The EV is much more than just a replacement for the legacy petroleum-fueled vehicle—it reaches its true potential as part of an ecosystem that also includes charging infrastructure, stationary battery storage, distributed renewable energy generation, and software to make it all work together.
GM aims to bring all of these elements together under a new business unit. GM Energy will “create a holistic ecosystem of energy management products and services,” including hardware such as batteries and solar panels as well as cloud-based software that can link these offerings with EVs and utility companies. Bidirectional charging, which enables vehicle-to-home (V2H) and vehicle-to-grid (V2G) applications, is a major part of the picture.
Creating a suite of synergistically-linked products and services can be not only a powerful brand-building strategy, but also a way to make help consumers get comfortable with new technologies, as Apple and Tesla can attest.
“GM Energy’s mission is to offer customers access to a full suite of energy products and services, including solutions beyond the vehicle, accelerating the seamless transition to an all-electric future,” said Travis Hester, VP of GM EV Growth Operations. “With the expansion of our enterprise business through GM Energy and one of the most comprehensive portfolios of energy management products and services available, we will help to reduce the barriers of entry for sustainable power and further accelerate the mass adoption of EVs.”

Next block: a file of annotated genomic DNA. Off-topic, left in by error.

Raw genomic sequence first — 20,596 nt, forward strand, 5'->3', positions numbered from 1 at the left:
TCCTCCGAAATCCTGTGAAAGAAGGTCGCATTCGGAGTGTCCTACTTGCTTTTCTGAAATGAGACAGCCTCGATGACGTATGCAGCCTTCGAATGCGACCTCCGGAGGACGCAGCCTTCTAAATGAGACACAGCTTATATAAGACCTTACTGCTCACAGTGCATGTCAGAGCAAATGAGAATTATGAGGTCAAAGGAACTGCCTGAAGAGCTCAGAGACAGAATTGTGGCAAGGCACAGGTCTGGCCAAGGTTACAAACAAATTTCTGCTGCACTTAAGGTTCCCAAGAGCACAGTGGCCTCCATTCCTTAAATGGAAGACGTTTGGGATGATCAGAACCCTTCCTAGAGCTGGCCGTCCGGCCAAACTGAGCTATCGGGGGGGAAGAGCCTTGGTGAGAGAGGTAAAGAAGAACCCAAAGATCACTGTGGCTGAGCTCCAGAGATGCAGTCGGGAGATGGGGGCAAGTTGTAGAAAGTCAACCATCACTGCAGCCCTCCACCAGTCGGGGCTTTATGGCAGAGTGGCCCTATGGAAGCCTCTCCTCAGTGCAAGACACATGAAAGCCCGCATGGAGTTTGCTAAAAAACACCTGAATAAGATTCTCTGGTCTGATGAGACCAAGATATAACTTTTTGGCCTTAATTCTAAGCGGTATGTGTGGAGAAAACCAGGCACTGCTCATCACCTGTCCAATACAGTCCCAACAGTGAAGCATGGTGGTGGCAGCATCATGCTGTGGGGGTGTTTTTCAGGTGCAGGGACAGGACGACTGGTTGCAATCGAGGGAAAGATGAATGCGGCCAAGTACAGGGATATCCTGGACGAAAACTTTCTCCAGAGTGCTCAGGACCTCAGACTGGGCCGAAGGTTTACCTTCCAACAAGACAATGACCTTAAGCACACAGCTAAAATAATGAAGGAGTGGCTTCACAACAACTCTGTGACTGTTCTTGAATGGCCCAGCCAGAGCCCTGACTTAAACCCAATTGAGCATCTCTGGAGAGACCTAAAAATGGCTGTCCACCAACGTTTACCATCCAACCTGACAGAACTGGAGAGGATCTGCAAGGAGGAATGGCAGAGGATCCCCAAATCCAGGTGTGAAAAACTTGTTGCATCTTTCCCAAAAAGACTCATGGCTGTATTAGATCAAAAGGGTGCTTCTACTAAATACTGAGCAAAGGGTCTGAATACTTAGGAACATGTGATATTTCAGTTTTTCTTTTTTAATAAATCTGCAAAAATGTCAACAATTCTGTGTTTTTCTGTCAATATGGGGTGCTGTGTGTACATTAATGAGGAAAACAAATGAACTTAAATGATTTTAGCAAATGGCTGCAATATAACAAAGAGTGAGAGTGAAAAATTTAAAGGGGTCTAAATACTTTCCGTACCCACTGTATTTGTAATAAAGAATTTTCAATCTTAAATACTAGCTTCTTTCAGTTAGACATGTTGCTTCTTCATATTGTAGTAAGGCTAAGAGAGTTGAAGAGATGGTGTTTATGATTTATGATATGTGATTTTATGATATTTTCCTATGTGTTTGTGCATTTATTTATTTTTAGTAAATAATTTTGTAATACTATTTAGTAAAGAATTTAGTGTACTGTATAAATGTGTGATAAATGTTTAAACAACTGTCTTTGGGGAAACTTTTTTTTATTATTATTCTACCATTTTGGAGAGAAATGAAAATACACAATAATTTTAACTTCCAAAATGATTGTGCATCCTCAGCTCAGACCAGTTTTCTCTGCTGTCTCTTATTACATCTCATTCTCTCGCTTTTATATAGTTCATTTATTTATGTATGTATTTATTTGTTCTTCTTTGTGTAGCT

The central interface for GM Energy’s solutions will be GM’s Energy Services Cloud, which GM says is already being used to hook up EV customers with managed charging programs through several electric utilities in four states.
Power outages are a hot topic these days, and V2H capability, which allows an EV to power a house, is a big selling point.
“The reliability of the US electrical power grid has never been more important,” said Hester. “GM Energy [will] deliver sustainable energy products and services that can help mitigate the effect of power outages and provide customers with resilient and cost-effective energy management. If you have a sudden unexpected power outage, then you can use your vehicle or your stationary storage box to power your home or small business.”
GM is currently running a V2H pilot with Pacific Gas and Electric, and the companies expect to begin making the system commercially available to PG&E customers next year. GM is also working with other electric utilities including Con Edison, Graniterock and New Hampshire Electric Cooperative (NHEC).
Another corporate partner is SunPower, which will join with GM to develop a home energy system that integrates EV charging, solar panels, energy storage and V2H capability. The home energy system will be available at the same time as the retail launch of the bidirectional-capable Chevrolet Silverado EV, which is expected to begin production in fall 2023.
GM Energy will be competing with Tesla, which has offered charging, solar and energy storage for several years, and with rival Ford, which has also partnered with Sunrun, and also has a pilot V2H program running with PG&E, using its bidirectional-capable F-150 Lightning.
“Our competition in this space on the [automaker] side is really only Tesla, which is a strong energy management company,” said Hester. “There are a lot of analogies you can draw with Tesla.”